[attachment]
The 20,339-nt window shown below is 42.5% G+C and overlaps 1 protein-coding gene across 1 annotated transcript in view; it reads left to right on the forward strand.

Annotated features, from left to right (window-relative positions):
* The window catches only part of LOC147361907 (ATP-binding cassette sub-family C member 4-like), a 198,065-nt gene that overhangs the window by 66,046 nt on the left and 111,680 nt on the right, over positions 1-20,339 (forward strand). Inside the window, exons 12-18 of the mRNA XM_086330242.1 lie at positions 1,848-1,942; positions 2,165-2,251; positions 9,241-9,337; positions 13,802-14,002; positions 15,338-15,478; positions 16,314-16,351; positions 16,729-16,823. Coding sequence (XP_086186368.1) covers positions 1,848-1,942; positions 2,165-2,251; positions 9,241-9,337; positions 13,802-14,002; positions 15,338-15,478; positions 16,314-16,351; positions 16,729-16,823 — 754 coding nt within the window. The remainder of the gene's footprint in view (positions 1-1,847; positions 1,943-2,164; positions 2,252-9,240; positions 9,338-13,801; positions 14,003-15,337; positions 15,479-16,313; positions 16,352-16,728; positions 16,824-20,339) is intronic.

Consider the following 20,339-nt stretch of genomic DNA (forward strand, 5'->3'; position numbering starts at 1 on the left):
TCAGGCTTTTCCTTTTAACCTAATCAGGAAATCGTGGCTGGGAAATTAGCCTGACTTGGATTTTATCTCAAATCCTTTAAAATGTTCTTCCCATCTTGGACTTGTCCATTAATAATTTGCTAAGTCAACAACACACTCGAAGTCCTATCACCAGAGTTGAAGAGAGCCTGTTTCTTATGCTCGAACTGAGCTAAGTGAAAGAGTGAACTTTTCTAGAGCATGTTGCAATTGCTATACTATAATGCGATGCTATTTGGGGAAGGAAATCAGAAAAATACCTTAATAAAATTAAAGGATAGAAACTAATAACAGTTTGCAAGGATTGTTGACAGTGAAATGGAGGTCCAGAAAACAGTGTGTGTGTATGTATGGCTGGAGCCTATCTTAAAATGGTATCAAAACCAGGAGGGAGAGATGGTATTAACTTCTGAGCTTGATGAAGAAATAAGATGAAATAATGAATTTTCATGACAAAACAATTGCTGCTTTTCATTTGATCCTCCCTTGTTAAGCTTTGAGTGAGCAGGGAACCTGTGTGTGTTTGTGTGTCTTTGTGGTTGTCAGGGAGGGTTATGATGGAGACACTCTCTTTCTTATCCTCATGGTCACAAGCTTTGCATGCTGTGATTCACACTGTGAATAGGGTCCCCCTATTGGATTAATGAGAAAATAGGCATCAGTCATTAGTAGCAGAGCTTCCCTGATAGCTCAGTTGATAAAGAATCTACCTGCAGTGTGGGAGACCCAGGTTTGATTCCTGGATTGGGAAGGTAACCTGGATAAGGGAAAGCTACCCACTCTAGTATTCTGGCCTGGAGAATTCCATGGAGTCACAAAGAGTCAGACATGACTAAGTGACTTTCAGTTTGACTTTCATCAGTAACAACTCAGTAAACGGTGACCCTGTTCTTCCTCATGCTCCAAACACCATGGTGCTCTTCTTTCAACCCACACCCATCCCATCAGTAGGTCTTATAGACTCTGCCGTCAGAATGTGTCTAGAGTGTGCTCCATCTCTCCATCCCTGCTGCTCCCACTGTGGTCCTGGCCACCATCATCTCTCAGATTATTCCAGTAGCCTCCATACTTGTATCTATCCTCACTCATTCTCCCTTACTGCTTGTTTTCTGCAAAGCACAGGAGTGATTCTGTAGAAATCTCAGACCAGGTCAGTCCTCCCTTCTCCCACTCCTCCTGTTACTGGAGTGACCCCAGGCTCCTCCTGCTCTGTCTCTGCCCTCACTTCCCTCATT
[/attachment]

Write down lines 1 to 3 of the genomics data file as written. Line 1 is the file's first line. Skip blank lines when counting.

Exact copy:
The 20,339-nt window shown below is 42.5% G+C and overlaps 1 protein-coding gene across 1 annotated transcript in view; it reads left to right on the forward strand.

Annotated features, from left to right (window-relative positions):
* The window catches only part of LOC147361907 (ATP-binding cassette sub-family C member 4-like), a 198,065-nt gene that overhangs the window by 66,046 nt on the left and 111,680 nt on the right, over positions 1-20,339 (forward strand). Inside the window, exons 12-18 of the mRNA XM_086330242.1 lie at positions 1,848-1,942; positions 2,165-2,251; positions 9,241-9,337; positions 13,802-14,002; positions 15,338-15,478; positions 16,314-16,351; positions 16,729-16,823. Coding sequence (XP_086186368.1) covers positions 1,848-1,942; positions 2,165-2,251; positions 9,241-9,337; positions 13,802-14,002; positions 15,338-15,478; positions 16,314-16,351; positions 16,729-16,823 — 754 coding nt within the window. The remainder of the gene's footprint in view (positions 1-1,847; positions 1,943-2,164; positions 2,252-9,240; positions 9,338-13,801; positions 14,003-15,337; positions 15,479-16,313; positions 16,352-16,728; positions 16,824-20,339) is intronic.